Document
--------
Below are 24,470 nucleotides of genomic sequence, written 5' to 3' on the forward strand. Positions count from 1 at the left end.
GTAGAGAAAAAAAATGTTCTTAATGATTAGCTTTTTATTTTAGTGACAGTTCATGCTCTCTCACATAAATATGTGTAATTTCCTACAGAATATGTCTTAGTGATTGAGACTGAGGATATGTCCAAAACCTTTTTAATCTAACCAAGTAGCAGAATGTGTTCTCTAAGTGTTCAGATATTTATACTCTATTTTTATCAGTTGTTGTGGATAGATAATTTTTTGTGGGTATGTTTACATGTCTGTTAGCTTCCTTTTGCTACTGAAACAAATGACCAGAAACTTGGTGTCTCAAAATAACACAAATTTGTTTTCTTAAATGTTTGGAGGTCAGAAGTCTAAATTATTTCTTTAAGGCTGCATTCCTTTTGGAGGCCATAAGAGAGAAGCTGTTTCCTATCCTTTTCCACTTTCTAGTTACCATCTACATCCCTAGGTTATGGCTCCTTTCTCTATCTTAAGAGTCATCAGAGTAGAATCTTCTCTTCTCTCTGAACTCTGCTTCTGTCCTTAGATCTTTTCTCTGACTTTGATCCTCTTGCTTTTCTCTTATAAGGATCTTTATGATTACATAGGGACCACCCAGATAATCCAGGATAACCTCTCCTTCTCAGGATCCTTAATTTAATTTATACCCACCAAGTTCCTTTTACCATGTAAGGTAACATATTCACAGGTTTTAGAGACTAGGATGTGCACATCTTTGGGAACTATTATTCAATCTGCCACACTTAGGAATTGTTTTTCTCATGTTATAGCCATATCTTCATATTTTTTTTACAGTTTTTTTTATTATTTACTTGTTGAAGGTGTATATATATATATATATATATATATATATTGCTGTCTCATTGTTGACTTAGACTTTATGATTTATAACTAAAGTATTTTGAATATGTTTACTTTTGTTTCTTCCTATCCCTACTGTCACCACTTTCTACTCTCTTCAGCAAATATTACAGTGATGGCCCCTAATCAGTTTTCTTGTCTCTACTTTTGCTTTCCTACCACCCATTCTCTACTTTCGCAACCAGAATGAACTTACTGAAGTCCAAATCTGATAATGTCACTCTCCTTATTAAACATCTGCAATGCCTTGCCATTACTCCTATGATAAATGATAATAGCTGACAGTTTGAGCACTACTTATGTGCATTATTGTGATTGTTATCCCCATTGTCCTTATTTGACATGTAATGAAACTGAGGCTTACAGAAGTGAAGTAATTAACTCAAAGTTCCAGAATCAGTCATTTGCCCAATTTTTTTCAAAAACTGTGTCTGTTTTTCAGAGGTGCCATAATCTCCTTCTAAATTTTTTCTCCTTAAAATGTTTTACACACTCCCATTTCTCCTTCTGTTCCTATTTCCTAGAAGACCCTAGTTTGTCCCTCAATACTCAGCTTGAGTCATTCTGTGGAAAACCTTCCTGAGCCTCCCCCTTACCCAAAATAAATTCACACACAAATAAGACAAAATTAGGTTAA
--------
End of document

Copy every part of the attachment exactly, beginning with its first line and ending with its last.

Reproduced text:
Below are 24,470 nucleotides of genomic sequence, written 5' to 3' on the forward strand. Positions count from 1 at the left end.
GTAGAGAAAAAAAATGTTCTTAATGATTAGCTTTTTATTTTAGTGACAGTTCATGCTCTCTCACATAAATATGTGTAATTTCCTACAGAATATGTCTTAGTGATTGAGACTGAGGATATGTCCAAAACCTTTTTAATCTAACCAAGTAGCAGAATGTGTTCTCTAAGTGTTCAGATATTTATACTCTATTTTTATCAGTTGTTGTGGATAGATAATTTTTTGTGGGTATGTTTACATGTCTGTTAGCTTCCTTTTGCTACTGAAACAAATGACCAGAAACTTGGTGTCTCAAAATAACACAAATTTGTTTTCTTAAATGTTTGGAGGTCAGAAGTCTAAATTATTTCTTTAAGGCTGCATTCCTTTTGGAGGCCATAAGAGAGAAGCTGTTTCCTATCCTTTTCCACTTTCTAGTTACCATCTACATCCCTAGGTTATGGCTCCTTTCTCTATCTTAAGAGTCATCAGAGTAGAATCTTCTCTTCTCTCTGAACTCTGCTTCTGTCCTTAGATCTTTTCTCTGACTTTGATCCTCTTGCTTTTCTCTTATAAGGATCTTTATGATTACATAGGGACCACCCAGATAATCCAGGATAACCTCTCCTTCTCAGGATCCTTAATTTAATTTATACCCACCAAGTTCCTTTTACCATGTAAGGTAACATATTCACAGGTTTTAGAGACTAGGATGTGCACATCTTTGGGAACTATTATTCAATCTGCCACACTTAGGAATTGTTTTTCTCATGTTATAGCCATATCTTCATATTTTTTTTACAGTTTTTTTTATTATTTACTTGTTGAAGGTGTATATATATATATATATATATATATATATTGCTGTCTCATTGTTGACTTAGACTTTATGATTTATAACTAAAGTATTTTGAATATGTTTACTTTTGTTTCTTCCTATCCCTACTGTCACCACTTTCTACTCTCTTCAGCAAATATTACAGTGATGGCCCCTAATCAGTTTTCTTGTCTCTACTTTTGCTTTCCTACCACCCATTCTCTACTTTCGCAACCAGAATGAACTTACTGAAGTCCAAATCTGATAATGTCACTCTCCTTATTAAACATCTGCAATGCCTTGCCATTACTCCTATGATAAATGATAATAGCTGACAGTTTGAGCACTACTTATGTGCATTATTGTGATTGTTATCCCCATTGTCCTTATTTGACATGTAATGAAACTGAGGCTTACAGAAGTGAAGTAATTAACTCAAAGTTCCAGAATCAGTCATTTGCCCAATTTTTTTCAAAAACTGTGTCTGTTTTTCAGAGGTGCCATAATCTCCTTCTAAATTTTTTCTCCTTAAAATGTTTTACACACTCCCATTTCTCCTTCTGTTCCTATTTCCTAGAAGACCCTAGTTTGTCCCTCAATACTCAGCTTGAGTCATTCTGTGGAAAACCTTCCTGAGCCTCCCCCTTACCCAAAATAAATTCACACACAAATAAGACAAAATTAGGTTAA